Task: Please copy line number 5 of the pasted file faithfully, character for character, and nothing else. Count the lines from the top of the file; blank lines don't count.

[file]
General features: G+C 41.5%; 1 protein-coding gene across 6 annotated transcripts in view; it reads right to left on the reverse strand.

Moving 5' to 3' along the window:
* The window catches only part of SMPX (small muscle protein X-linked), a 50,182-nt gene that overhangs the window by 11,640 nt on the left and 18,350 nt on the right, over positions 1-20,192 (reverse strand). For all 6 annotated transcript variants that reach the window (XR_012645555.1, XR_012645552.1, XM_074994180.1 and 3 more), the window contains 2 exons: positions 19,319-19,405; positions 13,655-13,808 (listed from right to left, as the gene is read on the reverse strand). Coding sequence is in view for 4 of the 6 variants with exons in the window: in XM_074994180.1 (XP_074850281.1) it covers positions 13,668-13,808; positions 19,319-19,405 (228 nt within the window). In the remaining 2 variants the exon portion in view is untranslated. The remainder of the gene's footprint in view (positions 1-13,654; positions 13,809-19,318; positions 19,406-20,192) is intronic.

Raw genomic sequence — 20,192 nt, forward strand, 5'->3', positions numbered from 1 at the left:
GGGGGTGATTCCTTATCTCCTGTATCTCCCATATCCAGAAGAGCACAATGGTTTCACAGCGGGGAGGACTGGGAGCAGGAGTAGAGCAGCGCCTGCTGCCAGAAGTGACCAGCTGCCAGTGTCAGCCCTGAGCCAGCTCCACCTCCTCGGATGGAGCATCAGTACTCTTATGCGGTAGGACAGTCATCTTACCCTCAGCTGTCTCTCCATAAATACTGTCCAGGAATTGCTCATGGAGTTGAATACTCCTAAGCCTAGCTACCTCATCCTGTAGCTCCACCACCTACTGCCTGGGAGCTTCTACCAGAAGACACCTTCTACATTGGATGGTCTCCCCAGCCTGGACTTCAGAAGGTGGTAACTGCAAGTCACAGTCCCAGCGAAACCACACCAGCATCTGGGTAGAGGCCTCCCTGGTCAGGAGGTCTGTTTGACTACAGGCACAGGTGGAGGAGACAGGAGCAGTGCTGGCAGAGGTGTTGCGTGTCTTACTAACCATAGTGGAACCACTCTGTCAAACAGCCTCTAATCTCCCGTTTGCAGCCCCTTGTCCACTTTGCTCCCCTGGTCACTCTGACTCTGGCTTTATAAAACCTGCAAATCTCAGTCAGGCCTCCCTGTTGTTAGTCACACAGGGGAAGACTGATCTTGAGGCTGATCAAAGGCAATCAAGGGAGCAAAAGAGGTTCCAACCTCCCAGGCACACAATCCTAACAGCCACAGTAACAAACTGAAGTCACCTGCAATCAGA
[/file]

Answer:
GGGGGTGATTCCTTATCTCCTGTATCTCCCATATCCAGAAGAGCACAATGGTTTCACAGCGGGGAGGACTGGGAGCAGGAGTAGAGCAGCGCCTGCTGCCAGAAGTGACCAGCTGCCAGTGTCAGCCCTGAGCCAGCTCCACCTCCTCGGATGGAGCATCAGTACTCTTATGCGGTAGGACAGTCATCTTACCCTCAGCTGTCTCTCCATAAATACTGTCCAGGAATTGCTCATGGAGTTGAATACTCCTAAGCCTAGCTACCTCATCCTGTAGCTCCACCACCTACTGCCTGGGAGCTTCTACCAGAAGACACCTTCTACATTGGATGGTCTCCCCAGCCTGGACTTCAGAAGGTGGTAACTGCAAGTCACAGTCCCAGCGAAACCACACCAGCATCTGGGTAGAGGCCTCCCTGGTCAGGAGGTCTGTTTGACTACAGGCACAGGTGGAGGAGACAGGAGCAGTGCTGGCAGAGGTGTTGCGTGTCTTACTAACCATAGTGGAACCACTCTGTCAAACAGCCTCTAATCTCCCGTTTGCAGCCCCTTGTCCACTTTGCTCCCCTGGTCACTCTGACTCTGGCTTTATAAAACCTGCAAATCTCAGTCAGGCCTCCCTGTTGTTAGTCACACAGGGGAAGACTGATCTTGAGGCTGATCAAAGGCAATCAAGGGAGCAAAAGAGGTTCCAACCTCCCAGGCACACAATCCTAACAGCCACAGTAACAAACTGAAGTCACCTGCAATCAGA